20 Unmissable Attractions in Finland

Finnish lakeside |© Pixabay
Finnish lakeside |© Pixabay
Photo of Jessica Wood
22 June 2017

You might not have realized before, but Finland is a treasure trove of historical sites, natural wonders, sports, and a wide range of unique experiences. These are some of the best that you have to try on your next visit.

Helsinki Cathedral

Virtually the national symbol of Finland, the Lutheran Cathedral on the Senate Square is an outstanding piece of architecture. Its white towers and green domes dominate the cityscape and are visible for miles around.

Helsinki Cathedral in winter / Public domain / Pixabay

Turku Riverside

The riverside is a perfect place to while away an afternoon, whether in the summer or winter. Along the city’s Aura River you’ll find trendy cafés and restaurants, the cathedral, the central library, the Aboa Vetus Museum, and much more.

The Turku riverfront / Public domain / Pixabay

Lake Saimaa

It isn’t difficult to find Lake Saimaa, as it is the largest lake in Finland, covering over 1,700 square miles. This gives you plenty of space for boating, fishing, renting a lake house, and maybe spotting the rare Saimaa ringed seal.

An island on Lake Saimaa / Public domain / Pixabay

Winter War Museum

Located near the site of one of Finland’s most significant World War Two battles, the Winter War Museum tells the story of the Battle of Suomussalmi and the area’s military history. Nearby is a memorial statue for the Winter War.

The Winter War memorial at Suomussalmi / Husso / Flickr

Åland Islands

One of the most remote parts of Finland, the Åland Islands far out in the south-west archipelago consist mainly of Swedish-speaking residents. As well as being a quiet spot for relaxation, there is also a maritime museum, archaeological sites, and an annual Viking Market.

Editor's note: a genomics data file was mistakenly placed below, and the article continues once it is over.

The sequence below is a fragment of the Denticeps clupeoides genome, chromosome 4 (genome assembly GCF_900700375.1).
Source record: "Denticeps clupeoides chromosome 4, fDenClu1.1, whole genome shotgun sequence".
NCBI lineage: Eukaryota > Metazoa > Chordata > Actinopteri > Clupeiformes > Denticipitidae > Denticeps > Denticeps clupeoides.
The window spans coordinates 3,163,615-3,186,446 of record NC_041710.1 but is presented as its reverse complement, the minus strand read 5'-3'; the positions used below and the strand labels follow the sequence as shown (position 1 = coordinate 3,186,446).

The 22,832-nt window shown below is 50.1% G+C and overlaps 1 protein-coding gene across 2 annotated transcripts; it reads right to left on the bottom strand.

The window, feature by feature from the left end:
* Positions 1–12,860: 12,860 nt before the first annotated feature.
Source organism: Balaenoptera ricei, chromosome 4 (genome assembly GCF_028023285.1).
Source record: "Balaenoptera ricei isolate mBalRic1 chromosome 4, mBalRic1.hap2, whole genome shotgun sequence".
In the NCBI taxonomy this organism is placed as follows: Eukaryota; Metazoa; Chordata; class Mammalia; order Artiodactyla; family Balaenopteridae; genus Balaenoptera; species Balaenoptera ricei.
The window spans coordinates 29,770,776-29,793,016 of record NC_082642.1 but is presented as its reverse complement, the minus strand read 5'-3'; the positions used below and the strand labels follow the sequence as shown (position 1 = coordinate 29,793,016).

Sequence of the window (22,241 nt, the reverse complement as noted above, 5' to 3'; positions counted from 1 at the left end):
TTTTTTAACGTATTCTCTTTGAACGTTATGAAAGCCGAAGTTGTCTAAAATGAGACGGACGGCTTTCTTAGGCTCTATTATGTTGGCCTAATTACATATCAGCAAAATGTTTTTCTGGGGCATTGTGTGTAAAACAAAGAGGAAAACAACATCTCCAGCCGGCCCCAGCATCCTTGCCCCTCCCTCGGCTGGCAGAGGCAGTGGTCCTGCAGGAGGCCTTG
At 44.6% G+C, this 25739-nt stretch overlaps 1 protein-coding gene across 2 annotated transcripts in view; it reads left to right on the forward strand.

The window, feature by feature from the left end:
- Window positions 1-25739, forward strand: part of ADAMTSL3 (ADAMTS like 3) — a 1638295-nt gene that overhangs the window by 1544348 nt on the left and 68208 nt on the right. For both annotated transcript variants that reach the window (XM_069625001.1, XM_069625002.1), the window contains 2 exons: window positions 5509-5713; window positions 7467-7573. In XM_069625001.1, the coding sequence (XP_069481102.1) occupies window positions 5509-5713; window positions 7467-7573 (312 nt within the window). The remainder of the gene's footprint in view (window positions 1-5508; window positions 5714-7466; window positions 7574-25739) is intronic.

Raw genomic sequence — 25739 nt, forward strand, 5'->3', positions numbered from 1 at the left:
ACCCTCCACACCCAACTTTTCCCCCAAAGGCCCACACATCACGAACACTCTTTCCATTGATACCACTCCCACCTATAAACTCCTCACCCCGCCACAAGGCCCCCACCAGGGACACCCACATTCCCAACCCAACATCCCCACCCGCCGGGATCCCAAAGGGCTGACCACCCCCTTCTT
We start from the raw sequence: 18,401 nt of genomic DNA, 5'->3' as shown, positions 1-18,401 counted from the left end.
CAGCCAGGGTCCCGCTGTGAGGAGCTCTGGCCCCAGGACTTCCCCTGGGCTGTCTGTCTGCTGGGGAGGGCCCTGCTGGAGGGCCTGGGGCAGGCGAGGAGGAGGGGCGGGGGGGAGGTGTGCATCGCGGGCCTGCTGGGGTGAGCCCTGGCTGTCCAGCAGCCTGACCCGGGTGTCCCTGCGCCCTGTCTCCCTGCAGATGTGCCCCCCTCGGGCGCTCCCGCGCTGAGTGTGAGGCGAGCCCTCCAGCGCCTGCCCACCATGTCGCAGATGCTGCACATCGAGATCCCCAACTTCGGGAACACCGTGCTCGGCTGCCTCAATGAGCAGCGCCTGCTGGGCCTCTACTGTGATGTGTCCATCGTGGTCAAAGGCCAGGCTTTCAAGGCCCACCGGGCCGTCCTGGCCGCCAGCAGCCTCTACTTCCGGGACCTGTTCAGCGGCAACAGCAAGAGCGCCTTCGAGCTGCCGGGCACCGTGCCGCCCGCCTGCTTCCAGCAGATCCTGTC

Country road on the Aland Islands / Peter / Flickr


One of Finland’s UNESCO World Heritage Sites, this island fortress contains numerous battlements and buildings from different eras. In addition, there are multiple different museums, galleries, and cafés scattered around the island.

Cannon at Suomenlinna / Florent Le Gall / Flickr

Koli National Park

Of all the national parks in Finland, Koli in Northern Karelia is one of the most breathtaking for its panoramic lake views. To make the best of it, you can even rent a private lake cottage nearby the park and take advantage of its ski resort during the winter.

View at Koli National Park / Miguel Virkkunen Carvalho / Flickr

Icebreaker Sampo

A huge icebreaker ship, Sampo takes tourists on short cruises on the Gulf of Bothnia, breaking up the ice in its path. It is one of the most unique and exciting cruises you can take.

Icebreaker Sampo on the Arctic ice / arcticroute.com / Flickr


Not only does this region in Lapland have top ski resorts, it also boasts the only sauna gondola in the world. That is, a literal gondola ski lift car transformed into a functioning sauna.

Snow covered building in Ylläs / Leo-setä / Flickr

Pielpajärvi Wilderness Church

It is quite a hike to reach this tiny wooden church in Lapland, but highly worth it. Not only is the Lapland landscape beautiful, but the church dates from 1760 and is one of the oldest surviving churches in Lapland.